Posts Tagged ‘Pope Francis’

imageGive the Pope a Helping Hand

In three weeks Pope Francis will step onto American soil for the first time in his life, and it will be interesting to see his reaction.  No doubt he’s read about America and seen the movies, but I suspect he’s not been thinking about the place morning noon and night every day of his life.  Had that been the case, he’d have come here a lot sooner.

Anyway, his schedule will be jam-packed, but that’s not deterred people from drawing up lists of things that should be squeezed into his itinerary.  Some ideas have been thoughtful, and others off-the-wall.  But what most of these suggestions have in common is that they are just a little late.  If these things were all that important, why didn’t people send them in months ago, when the pope could have done something about it?

imageOne recent article struck me in particular.  Without so much as a “Dear Pope Francis,” the author plunged right into seventeen things that the pope absolutely must do while he’s in America;  otherwise his trip will be a total waste of time.  This came from the pen of a respected columnist, so I’m not about to question his good judgement on the issues he raises.  Still, I do question both his timing as well as the spirit in which he offered this.  For one thing, he should have put a stamp on it and sent it off  to the pope weeks — if not months — ago.  Second, why is it that the pope has to do absolutely everyting on the list?  Doesn’t the writer have any personal ambitions beyond writing a column that tells other people what to do?  Why can’t he help the pope out by offering to do even one or two things on the pope’s behalf?  I’m sure the pope would be grateful, and he might even scrawl out a personal note of thanks.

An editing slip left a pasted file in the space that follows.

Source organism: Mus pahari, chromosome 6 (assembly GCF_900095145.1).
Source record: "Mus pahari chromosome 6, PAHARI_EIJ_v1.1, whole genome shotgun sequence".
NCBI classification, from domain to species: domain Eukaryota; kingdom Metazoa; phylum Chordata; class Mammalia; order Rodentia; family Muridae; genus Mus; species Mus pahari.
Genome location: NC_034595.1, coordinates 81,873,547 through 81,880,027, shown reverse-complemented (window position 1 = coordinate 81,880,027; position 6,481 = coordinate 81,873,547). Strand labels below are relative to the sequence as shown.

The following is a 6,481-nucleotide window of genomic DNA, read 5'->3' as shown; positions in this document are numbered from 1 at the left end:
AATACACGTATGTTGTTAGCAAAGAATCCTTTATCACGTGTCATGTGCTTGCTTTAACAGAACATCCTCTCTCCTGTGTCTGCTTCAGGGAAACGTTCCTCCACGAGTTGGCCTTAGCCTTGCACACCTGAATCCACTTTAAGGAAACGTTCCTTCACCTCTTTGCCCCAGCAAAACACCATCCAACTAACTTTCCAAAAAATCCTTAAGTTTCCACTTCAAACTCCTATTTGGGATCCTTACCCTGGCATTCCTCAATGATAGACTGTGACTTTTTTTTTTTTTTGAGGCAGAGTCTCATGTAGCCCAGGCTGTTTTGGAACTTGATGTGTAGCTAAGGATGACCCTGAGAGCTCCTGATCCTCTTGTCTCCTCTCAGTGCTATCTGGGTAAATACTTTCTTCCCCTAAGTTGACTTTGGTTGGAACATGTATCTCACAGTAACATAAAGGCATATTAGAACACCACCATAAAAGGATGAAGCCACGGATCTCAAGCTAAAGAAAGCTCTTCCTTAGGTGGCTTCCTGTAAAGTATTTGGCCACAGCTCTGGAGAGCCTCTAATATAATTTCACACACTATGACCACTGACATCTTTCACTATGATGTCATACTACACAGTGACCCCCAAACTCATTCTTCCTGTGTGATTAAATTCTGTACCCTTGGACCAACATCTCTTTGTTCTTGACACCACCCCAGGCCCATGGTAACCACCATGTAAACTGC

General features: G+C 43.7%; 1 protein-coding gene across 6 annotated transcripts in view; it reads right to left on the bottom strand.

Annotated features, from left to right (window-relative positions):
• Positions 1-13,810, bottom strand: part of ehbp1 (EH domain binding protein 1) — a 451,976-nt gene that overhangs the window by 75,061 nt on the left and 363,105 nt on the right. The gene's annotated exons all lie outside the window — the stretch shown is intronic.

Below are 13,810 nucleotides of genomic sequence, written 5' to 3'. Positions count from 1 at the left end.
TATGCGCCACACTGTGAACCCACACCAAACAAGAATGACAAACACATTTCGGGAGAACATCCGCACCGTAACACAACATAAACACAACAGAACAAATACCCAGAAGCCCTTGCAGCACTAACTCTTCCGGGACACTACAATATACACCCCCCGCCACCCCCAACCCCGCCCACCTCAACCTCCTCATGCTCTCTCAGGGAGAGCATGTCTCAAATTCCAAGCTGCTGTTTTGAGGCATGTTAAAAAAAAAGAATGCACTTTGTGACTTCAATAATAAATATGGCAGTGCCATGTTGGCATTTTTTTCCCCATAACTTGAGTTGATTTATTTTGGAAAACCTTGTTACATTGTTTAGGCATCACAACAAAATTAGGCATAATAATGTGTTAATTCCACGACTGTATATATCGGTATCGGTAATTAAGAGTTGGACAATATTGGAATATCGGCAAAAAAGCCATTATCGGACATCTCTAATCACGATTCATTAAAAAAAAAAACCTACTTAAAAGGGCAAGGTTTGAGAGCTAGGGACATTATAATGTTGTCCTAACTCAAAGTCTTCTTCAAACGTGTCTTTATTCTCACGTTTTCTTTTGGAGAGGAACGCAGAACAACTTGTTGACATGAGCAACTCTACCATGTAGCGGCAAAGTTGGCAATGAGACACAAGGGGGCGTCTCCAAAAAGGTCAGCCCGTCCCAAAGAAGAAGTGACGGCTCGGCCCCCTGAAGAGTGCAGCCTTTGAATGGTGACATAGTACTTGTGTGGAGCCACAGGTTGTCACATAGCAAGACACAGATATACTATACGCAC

There is a larger issue here, of course, and I think it has to do with the tremendous burdens that we heap upon our leaders these days.  We demand action from our leaders — including the pope — but at the same time we don’t want him telling us what to do.  To be more precise, we want our leaders to tell other people what to do, and we’re more than willing to supply the talking points.  And that goes for the pope in particular.

imageI don’t want to sound too shrill about this because my real concern has to do with behavior in which we all indulge, and which Jesus took to task on more than one occasion.  Jesus was certainly not the first to notice that people are eager to impose heavy burdens on others, and these are burdens which they generally prefer not to carry themselves.  They are arm-chair critics of all those they deem unworthy, but they seem hesitant to reach out to help others carry those burdens.

In our hyper-critical society, that sort of behavior is as prevalent today as it was in the time of Jesus.  We love to point out the shortcomings of our brothers and sisters.  We delight in demanding that others jump through hoops of our own making.  And most egregious of all, we expect that our lealders, religious and otherwise, be perfect.